Washington: Entertainment giant Walt Disney Co has acquired Togetherville, a social network for elementary school-age children founded by an Indian American, to strengthen its offerings in online gaming.
Togetherville seeks to mimic the experiences of social networks such as Facebook, but in a way that's protective of children younger than 10 and allows for parental supervision.
The site lets children connect with their real-world friends in its virtual neighbourhood, according to founder and Chief Executive Mandeep S. Dhillon.
"Togetherville is very focused on trying to really reflect what the adult community has been doing on the Web and build a real online experience that adults enjoy for kids, but do it in a safe, COPPA-compliant way," he said referring to the safeguards established by the Children's Online Privacy Protection Act.
Dhillon told the Los Angeles Times the acquisition, the terms of which were not disclosed, was completed Feb 18.
The Togetherville transaction is the latest digital acquisition by Disney, which in July bought social gaming company Playdom for $563 million and mobile application developer Tapulous.
Dhillon said he set out to create a safe online network where his three children - ages 9 and younger - could learn and play while under the watchful eyes of their parents.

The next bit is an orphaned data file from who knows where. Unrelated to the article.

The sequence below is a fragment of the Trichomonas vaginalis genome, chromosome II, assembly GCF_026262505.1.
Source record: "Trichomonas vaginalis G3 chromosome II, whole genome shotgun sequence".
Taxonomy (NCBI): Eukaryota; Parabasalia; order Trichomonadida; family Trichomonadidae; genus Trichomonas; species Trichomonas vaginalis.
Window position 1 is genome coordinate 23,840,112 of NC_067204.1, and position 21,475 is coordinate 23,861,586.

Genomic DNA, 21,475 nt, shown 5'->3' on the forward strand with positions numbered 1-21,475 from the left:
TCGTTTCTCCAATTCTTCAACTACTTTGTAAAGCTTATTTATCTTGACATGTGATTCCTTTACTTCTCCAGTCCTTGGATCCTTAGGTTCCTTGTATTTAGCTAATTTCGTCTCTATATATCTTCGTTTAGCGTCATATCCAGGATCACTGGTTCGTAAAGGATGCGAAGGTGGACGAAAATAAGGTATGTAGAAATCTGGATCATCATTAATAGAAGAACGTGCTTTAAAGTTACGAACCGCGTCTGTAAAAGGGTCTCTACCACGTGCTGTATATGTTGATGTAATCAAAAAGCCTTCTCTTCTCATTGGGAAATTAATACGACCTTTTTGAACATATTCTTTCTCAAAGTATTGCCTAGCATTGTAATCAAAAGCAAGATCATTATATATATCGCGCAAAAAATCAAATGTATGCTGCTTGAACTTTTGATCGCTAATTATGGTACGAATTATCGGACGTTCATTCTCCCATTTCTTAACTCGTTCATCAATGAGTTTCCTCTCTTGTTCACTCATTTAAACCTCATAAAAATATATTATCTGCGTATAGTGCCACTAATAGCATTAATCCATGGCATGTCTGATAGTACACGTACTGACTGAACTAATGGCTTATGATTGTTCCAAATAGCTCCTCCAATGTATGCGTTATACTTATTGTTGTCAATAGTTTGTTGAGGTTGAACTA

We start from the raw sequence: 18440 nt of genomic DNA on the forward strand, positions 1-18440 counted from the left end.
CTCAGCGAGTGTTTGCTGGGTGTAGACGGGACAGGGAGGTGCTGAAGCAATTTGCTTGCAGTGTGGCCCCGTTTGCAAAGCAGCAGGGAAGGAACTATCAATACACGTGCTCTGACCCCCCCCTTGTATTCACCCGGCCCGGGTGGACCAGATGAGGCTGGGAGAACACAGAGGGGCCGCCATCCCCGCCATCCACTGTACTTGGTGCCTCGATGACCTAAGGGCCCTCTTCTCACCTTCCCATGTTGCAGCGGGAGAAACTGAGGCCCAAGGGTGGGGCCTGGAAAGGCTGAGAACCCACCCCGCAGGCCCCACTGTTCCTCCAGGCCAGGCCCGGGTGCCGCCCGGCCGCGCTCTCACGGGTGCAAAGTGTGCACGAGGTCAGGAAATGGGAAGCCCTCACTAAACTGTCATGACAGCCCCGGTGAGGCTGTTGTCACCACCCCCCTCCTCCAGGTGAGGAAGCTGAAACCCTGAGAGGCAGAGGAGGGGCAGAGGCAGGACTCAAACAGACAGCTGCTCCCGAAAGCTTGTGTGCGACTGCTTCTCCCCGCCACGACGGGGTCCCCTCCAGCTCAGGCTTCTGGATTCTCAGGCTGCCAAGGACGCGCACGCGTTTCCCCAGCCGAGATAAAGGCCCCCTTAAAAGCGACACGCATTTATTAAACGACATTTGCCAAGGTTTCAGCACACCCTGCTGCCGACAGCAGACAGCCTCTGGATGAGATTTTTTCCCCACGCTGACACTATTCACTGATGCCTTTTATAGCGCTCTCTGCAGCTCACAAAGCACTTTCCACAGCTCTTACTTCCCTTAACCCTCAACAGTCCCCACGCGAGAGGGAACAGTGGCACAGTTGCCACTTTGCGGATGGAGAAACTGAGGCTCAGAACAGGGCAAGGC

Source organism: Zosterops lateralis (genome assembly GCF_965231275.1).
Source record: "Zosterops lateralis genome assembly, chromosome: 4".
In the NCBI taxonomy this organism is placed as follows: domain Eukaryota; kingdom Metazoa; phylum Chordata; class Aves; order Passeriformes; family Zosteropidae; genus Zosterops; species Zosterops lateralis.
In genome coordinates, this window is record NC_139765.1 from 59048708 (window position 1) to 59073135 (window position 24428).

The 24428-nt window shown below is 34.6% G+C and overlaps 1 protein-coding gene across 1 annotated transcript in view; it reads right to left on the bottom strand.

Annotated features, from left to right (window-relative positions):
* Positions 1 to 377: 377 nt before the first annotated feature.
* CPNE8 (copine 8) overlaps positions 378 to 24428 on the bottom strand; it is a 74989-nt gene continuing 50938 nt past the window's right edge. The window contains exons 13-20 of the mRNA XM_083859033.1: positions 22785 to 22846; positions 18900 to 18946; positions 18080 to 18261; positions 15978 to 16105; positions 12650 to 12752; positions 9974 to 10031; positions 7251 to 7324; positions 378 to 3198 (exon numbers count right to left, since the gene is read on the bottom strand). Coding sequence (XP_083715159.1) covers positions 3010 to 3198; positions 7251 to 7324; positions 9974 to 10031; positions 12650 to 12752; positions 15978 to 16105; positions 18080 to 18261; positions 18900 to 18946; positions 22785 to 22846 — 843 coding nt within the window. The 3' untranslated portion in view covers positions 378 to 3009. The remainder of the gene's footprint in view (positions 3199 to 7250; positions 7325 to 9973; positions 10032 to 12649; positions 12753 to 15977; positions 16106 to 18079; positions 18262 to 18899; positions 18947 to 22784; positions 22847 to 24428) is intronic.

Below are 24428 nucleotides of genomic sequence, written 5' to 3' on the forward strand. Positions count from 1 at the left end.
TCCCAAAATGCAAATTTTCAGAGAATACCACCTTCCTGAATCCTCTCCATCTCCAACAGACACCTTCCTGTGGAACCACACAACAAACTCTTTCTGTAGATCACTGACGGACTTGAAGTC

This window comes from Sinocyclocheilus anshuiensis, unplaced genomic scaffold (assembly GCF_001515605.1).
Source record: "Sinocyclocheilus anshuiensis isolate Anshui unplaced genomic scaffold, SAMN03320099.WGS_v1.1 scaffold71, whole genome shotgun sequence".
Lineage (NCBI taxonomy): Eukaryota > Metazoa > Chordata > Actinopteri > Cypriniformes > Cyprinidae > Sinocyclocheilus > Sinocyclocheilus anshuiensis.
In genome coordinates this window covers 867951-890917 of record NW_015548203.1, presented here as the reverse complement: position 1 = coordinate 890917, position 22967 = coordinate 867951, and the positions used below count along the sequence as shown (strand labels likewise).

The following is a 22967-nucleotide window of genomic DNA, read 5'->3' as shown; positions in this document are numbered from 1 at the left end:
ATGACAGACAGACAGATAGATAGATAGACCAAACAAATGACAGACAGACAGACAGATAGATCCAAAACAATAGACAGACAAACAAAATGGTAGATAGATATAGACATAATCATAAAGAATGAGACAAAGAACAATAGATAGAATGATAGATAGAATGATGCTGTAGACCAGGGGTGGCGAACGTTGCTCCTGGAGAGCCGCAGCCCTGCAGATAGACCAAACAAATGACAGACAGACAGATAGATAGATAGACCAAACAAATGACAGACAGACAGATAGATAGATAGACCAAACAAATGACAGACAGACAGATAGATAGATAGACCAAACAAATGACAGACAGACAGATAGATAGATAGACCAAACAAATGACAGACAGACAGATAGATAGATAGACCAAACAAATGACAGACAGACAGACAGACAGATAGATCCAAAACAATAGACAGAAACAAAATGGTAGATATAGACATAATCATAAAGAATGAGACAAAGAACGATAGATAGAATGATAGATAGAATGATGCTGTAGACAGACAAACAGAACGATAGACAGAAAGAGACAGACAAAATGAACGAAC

The site offers a range of entertainment, including games that enable kids to have virtual snowball fights as well as music videos and animation snippets that have been prescreened as age-appropriate. Members of the community can also give virtual gifts such as greeting cards and works of art.
"What we try to do is reflect what kids' real-world experiences are with the online environment," Dhillon said.
Parents, meanwhile, can control whom the kids interact with; and Togetherville ensures that kids can't leave the protected confines of the network to go to another site.
Dhillon said he was excited by the Disney purchase, noting, "They're one of the most amazing family brands on Earth."
Disney issued a statement Friday confirming that Togetherville will become a wholly owned subsidiary of the company's interactive media group.